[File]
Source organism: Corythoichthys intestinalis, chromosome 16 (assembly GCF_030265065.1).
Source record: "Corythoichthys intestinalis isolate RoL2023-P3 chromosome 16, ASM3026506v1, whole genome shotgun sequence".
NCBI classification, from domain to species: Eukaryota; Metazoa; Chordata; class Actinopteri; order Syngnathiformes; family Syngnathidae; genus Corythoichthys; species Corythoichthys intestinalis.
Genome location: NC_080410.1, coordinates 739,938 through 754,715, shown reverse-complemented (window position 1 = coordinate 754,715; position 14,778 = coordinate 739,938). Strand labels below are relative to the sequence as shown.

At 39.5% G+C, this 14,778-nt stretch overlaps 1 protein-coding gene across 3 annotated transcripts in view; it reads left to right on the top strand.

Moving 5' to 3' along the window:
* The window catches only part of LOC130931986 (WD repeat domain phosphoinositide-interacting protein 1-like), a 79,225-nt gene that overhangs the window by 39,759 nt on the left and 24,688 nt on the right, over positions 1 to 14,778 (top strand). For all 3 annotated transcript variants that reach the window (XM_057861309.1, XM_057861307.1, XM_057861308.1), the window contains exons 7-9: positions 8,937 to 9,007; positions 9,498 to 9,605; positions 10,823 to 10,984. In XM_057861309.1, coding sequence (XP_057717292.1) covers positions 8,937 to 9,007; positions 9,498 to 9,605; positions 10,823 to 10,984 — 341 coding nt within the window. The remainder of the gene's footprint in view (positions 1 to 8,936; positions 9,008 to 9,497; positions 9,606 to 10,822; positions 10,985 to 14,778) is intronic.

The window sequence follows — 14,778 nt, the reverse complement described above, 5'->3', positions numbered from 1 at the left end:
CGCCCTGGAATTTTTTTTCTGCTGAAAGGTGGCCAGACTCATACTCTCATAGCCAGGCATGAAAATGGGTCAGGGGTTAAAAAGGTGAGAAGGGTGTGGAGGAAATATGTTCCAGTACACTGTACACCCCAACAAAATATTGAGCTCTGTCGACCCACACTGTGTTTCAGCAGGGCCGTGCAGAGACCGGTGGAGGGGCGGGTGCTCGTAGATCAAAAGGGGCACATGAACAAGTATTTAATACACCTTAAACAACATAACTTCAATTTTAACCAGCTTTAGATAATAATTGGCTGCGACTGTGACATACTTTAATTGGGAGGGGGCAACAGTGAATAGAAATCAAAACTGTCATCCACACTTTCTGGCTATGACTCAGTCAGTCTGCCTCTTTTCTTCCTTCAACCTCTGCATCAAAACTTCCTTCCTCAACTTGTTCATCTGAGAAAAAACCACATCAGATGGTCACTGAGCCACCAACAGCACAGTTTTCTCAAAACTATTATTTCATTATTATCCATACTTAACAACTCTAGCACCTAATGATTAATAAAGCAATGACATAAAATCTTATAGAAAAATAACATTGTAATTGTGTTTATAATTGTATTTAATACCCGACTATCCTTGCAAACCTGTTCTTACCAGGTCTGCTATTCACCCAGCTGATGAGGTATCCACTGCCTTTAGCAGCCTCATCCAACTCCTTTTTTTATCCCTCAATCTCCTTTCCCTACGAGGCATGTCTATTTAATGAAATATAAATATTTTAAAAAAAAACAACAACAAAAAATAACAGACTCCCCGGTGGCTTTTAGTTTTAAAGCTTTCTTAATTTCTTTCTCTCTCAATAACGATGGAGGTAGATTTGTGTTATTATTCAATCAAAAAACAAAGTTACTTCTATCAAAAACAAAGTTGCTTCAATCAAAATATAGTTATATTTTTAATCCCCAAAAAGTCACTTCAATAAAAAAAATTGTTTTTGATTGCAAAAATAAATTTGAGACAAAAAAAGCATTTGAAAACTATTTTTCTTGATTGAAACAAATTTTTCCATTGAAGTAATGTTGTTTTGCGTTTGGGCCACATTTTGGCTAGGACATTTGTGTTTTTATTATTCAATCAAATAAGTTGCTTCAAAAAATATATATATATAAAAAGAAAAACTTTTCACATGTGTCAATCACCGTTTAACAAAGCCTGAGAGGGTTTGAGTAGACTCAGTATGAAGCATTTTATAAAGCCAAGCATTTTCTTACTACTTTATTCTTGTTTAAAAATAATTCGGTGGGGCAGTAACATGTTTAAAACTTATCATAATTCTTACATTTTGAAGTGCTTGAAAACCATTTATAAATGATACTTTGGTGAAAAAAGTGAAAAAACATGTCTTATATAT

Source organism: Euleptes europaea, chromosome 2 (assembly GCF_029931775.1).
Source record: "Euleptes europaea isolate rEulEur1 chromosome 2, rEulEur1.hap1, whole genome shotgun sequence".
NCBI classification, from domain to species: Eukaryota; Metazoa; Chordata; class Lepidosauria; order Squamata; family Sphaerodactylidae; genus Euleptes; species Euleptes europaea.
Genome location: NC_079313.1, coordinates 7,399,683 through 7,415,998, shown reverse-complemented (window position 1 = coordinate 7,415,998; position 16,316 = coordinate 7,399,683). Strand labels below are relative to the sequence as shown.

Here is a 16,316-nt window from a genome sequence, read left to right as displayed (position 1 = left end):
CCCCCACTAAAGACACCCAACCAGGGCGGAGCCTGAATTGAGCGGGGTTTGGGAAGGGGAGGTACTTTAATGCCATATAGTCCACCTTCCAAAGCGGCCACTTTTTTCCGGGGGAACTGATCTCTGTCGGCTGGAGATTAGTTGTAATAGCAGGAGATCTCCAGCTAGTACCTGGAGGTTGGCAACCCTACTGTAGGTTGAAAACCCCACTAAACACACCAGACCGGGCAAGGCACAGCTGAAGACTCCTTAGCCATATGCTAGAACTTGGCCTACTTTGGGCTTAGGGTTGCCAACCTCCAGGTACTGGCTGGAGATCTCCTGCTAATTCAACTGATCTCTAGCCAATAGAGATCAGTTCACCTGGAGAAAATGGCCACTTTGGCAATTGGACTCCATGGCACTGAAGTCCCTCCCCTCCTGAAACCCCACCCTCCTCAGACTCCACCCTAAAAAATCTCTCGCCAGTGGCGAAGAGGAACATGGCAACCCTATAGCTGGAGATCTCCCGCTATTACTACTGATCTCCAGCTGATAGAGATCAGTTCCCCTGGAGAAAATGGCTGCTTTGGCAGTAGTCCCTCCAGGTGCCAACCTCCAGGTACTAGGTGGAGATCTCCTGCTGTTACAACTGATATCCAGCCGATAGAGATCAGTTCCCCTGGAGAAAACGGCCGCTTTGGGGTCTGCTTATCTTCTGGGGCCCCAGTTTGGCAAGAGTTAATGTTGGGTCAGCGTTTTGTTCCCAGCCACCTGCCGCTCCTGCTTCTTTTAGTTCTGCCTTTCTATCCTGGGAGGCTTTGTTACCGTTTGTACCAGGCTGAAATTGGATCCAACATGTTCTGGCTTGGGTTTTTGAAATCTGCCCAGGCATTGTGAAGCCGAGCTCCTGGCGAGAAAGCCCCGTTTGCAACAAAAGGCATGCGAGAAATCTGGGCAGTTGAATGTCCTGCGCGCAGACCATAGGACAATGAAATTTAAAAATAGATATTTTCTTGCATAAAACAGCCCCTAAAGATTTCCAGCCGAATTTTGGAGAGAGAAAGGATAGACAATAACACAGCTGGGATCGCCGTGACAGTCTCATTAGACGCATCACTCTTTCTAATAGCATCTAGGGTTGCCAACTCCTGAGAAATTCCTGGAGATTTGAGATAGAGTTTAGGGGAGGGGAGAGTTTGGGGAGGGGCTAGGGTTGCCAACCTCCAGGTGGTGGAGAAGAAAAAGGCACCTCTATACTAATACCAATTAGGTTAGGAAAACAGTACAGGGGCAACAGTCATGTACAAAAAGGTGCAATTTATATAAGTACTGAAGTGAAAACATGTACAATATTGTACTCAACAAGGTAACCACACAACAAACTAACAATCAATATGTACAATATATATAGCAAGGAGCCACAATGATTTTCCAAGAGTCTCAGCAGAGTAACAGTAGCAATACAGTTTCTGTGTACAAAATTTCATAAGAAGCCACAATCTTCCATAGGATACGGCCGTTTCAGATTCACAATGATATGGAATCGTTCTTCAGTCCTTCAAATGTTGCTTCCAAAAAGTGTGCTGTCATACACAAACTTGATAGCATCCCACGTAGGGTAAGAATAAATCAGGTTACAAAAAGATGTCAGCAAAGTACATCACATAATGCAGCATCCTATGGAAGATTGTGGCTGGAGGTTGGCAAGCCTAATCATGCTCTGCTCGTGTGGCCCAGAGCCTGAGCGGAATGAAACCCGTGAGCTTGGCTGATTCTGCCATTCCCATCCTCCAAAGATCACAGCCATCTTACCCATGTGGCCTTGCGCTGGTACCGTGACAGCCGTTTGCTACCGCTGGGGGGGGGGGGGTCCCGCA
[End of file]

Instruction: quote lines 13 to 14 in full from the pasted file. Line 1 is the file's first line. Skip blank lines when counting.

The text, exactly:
Genome location: NC_079313.1, coordinates 7,399,683 through 7,415,998, shown reverse-complemented (window position 1 = coordinate 7,415,998; position 16,316 = coordinate 7,399,683). Strand labels below are relative to the sequence as shown.

Here is a 16,316-nt window from a genome sequence, read left to right as displayed (position 1 = left end):